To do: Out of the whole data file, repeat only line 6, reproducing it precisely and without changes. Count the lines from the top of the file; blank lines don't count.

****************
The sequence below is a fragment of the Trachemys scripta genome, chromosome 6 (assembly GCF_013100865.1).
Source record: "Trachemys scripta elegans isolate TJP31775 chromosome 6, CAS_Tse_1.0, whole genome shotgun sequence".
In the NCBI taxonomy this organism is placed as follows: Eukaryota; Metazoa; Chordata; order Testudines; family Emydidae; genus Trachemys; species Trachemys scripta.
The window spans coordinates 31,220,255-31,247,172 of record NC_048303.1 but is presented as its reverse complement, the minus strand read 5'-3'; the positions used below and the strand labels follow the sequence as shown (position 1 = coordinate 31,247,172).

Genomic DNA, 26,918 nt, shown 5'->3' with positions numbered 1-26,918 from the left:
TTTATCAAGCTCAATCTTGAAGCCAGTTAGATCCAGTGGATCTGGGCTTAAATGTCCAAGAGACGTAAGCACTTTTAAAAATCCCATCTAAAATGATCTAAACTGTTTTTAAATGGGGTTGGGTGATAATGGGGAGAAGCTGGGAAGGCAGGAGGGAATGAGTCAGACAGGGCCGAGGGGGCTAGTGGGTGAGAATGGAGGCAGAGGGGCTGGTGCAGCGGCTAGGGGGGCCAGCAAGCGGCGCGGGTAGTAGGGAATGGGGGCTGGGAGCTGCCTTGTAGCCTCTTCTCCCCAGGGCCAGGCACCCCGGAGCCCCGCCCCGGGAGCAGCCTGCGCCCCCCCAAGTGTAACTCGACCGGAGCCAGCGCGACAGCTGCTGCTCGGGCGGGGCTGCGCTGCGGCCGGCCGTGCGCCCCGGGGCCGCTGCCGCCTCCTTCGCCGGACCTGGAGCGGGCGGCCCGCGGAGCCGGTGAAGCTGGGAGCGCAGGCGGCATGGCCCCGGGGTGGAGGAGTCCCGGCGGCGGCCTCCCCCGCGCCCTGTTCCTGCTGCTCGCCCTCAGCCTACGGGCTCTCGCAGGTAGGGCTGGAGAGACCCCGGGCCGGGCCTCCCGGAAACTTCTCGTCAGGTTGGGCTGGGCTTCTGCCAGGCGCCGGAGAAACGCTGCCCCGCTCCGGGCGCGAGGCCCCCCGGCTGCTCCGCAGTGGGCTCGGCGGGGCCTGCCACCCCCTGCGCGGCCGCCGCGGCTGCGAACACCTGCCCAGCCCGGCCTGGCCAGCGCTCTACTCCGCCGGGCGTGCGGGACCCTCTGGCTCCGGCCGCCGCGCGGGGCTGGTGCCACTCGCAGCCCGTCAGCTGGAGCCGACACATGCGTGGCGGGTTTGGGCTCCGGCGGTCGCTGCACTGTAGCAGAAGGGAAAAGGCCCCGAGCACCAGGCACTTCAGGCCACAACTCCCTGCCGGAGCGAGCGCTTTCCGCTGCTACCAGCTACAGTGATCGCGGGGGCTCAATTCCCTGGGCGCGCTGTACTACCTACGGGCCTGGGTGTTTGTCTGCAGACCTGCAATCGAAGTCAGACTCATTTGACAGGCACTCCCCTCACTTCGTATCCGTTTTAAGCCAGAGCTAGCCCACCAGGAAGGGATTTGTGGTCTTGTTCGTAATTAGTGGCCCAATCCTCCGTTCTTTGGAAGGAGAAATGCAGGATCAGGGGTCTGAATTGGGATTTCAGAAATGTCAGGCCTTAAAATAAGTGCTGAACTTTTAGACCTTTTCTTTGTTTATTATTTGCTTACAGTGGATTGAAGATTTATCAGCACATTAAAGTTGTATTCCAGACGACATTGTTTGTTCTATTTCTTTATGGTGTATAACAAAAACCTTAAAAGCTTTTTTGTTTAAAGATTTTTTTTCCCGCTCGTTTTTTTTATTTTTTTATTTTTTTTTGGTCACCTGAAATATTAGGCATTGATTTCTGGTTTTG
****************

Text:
TTTATCAAGCTCAATCTTGAAGCCAGTTAGATCCAGTGGATCTGGGCTTAAATGTCCAAGAGACGTAAGCACTTTTAAAAATCCCATCTAAAATGATCTAAACTGTTTTTAAATGGGGTTGGGTGATAATGGGGAGAAGCTGGGAAGGCAGGAGGGAATGAGTCAGACAGGGCCGAGGGGGCTAGTGGGTGAGAATGGAGGCAGAGGGGCTGGTGCAGCGGCTAGGGGGGCCAGCAAGCGGCGCGGGTAGTAGGGAATGGGGGCTGGGAGCTGCCTTGTAGCCTCTTCTCCCCAGGGCCAGGCACCCCGGAGCCCCGCCCCGGGAGCAGCCTGCGCCCCCCCAAGTGTAACTCGACCGGAGCCAGCGCGACAGCTGCTGCTCGGGCGGGGCTGCGCTGCGGCCGGCCGTGCGCCCCGGGGCCGCTGCCGCCTCCTTCGCCGGACCTGGAGCGGGCGGCCCGCGGAGCCGGTGAAGCTGGGAGCGCAGGCGGCATGGCCCCGGGGTGGAGGAGTCCCGGCGGCGGCCTCCCCCGCGCCCTGTTCCTGCTGCTCGCCCTCAGCCTACGGGCTCTCGCAGGTAGGGCTGGAGAGACCCCGGGCCGGGCCTCCCGGAAACTTCTCGTCAGGTTGGGCTGGGCTTCTGCCAGGCGCCGGAGAAACGCTGCCCCGCTCCGGGCGCGAGGCCCCCCGGCTGCTCCGCAGTGGGCTCGGCGGGGCCTGCCACCCCCTGCGCGGCCGCCGCGGCTGCGAACACCTGCCCAGCCCGGCCTGGCCAGCGCTCTACTCCGCCGGGCGTGCGGGACCCTCTGGCTCCGGCCGCCGCGCGGGGCTGGTGCCACTCGCAGCCCGTCAGCTGGAGCCGACACATGCGTGGCGGGTTTGGGCTCCGGCGGTCGCTGCACTGTAGCAGAAGGGAAAAGGCCCCGAGCACCAGGCACTTCAGGCCACAACTCCCTGCCGGAGCGAGCGCTTTCCGCTGCTACCAGCTACAGTGATCGCGGGGGCTCAATTCCCTGGGCGCGCTGTACTACCTACGGGCCTGGGTGTTTGTCTGCAGACCTGCAATCGAAGTCAGACTCATTTGACAGGCACTCCCCTCACTTCGTATCCGTTTTAAGCCAGAGCTAGCCCACCAGGAAGGGATTTGTGGTCTTGTTCGTAATTAGTGGCCCAATCCTCCGTTCTTTGGAAGGAGAAATGCAGGATCAGGGGTCTGAATTGGGATTTCAGAAATGTCAGGCCTTAAAATAAGTGCTGAACTTTTAGACCTTTTCTTTGTTTATTATTTGCTTACAGTGGATTGAAGATTTATCAGCACATTAAAGTTGTATTCCAGACGACATTGTTTGTTCTATTTCTTTATGGTGTATAACAAAAACCTTAAAAGCTTTTTTGTTTAAAGATTTTTTTTCCCGCTCGTTTTTTTTATTTTTTTATTTTTTTTTGGTCACCTGAAATATTAGGCATTGATTTCTGGTTTTG